9. More from Bill Burr Bill congratulated the crowd for "skating" their way to a "parking lot" to see him perform under the hot sun (his last visit here was in the winter and he commented in his podcast on how cool it was that the people of Ottawa go to work wearing skates along the canal). Of course he had to throw some hockey jabs out there and his disdain for the Habs overshadowed any cracks against the Senators. Around the 10 minute mark, Burr realized that he hadn't even started any of his material yet after just freeflowing up to this point, using inspiration from some of the audience. Bill politely reminded one guy who was capturing video with is phone from the front that he might like to put out another comedy special with material that isn't already all over youtube, while also surgically shaming him to bits. Another guy brought a homemade sign that read "Just Checking In On YAAAAA!!!" which is basically his podcast catchphrase at the top of each episode. While the sign was a funny lone prop in the crowd, Ol' Billy boy didn't hold back the jabs, while he was at least a little humoured over the fan effort. After entering into his material, he ran through current topical targets like Caitlyn Jenner, or his own personal life as a married guy, what he thinks of feminists and his take on racism. Anyone who might walk in on each of those bits, out of context, might walk away offended. Burr's material needs to be heard from start to finish. His views are usually a reflection of common ignorance, or general media perceptions on stereotypical behaviors. He makes fun of himself more than anyone else. It's really hard to describe, and it's much easier to direct attention towards one of his specials on Netflix, or even his podcast.
  10. The annual Ottawa Jazz Festival Benefit Concert and Live Auction is back! Coming Thursday, Nov. 6 at the Library and Archives Canada Chanteuse Susie Arioli will perform her latest album, “All the Way”. The three time Juno Awards nominee Susie Arioli is recognized for her gentle, warm voice that she brings to authentic interpretations of jazz and blues standards. She exploded upon the scene with the creation of her band in 1998. She and her group have opened for Ray Charles at the Montreal International Jazz Festival and have been in the limelight ever since, performing regularly at festivals, concerts, touring, and gigging in jazz venues around the world. The evening will begin with a live auction officiated by CBC’s “All in a Day” host, Alan Neal, bidders will have a variety of exciting items to bid on including: Two-night stays at the Fairmont Château Frontenac in Quebec, TD Ottawa Jazz Festival Gold Passes and a stay at the Fairmont Château Laurier, Via Rail travel vouchers, adventure packages and excursions, concerts tickets and much much more! For tickets visit www.ottawajazzfestival.com or call 613-241-2633 Thursday, Nov 06, 2014 6:30 PM EST Library and Archives Canada, Ottawa, ON (395 Wellington Street, Ottawa) Price: $50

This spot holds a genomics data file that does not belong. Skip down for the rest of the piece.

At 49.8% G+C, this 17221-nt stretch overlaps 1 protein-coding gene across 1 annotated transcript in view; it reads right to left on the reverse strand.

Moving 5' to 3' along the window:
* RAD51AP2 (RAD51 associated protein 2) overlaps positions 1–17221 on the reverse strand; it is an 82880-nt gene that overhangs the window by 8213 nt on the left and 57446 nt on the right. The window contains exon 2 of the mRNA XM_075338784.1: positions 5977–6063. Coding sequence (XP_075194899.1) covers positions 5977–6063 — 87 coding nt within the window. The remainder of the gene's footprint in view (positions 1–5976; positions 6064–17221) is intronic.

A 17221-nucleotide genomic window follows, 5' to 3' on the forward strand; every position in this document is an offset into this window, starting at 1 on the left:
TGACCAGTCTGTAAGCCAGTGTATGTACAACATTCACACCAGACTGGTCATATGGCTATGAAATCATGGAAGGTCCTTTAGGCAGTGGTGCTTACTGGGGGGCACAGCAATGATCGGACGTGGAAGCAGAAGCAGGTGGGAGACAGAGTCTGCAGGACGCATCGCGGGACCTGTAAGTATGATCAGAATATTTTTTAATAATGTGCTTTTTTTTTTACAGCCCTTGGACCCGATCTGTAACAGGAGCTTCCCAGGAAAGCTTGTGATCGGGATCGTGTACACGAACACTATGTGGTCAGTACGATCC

11. Spectrasonic and punkottawa.com present Current Swell (Victoria roots-rock, Nettwerk Music Group) www.currentswell.com Still Winter Hills (Ottawa rock and roll) www.stillwinterhills.com The Brook (Ottawa alt-rock) www.thebrook.bandcamp.com Friday October 10 @ Mavericks (221 Rideau St.) Licensed 19+ - 8pm doors - $15 advance + service charges tickets available at Vertigo Records and www.spectrasonic.com/event/676257 facebook event page: www.facebook.com/events/1458825457729011 www.spectrasonic.com www.punkottawa.com ----- www.twitter.com/spectrasonic @spectrasonic on instagram join our NEW facebook page - www.facebook.com/spectrasonic
  12. On Friday, December 12, 2014, The Back-Talk Organ Trio (live recordings are here), along with Robertson, will be playing at Irene's Pub in Ottawa, ON. The Back-Talk Trio will present a musical tribute to the recently departed Horace Silver. A Facebook event for the show can be found here. Aloha, Brad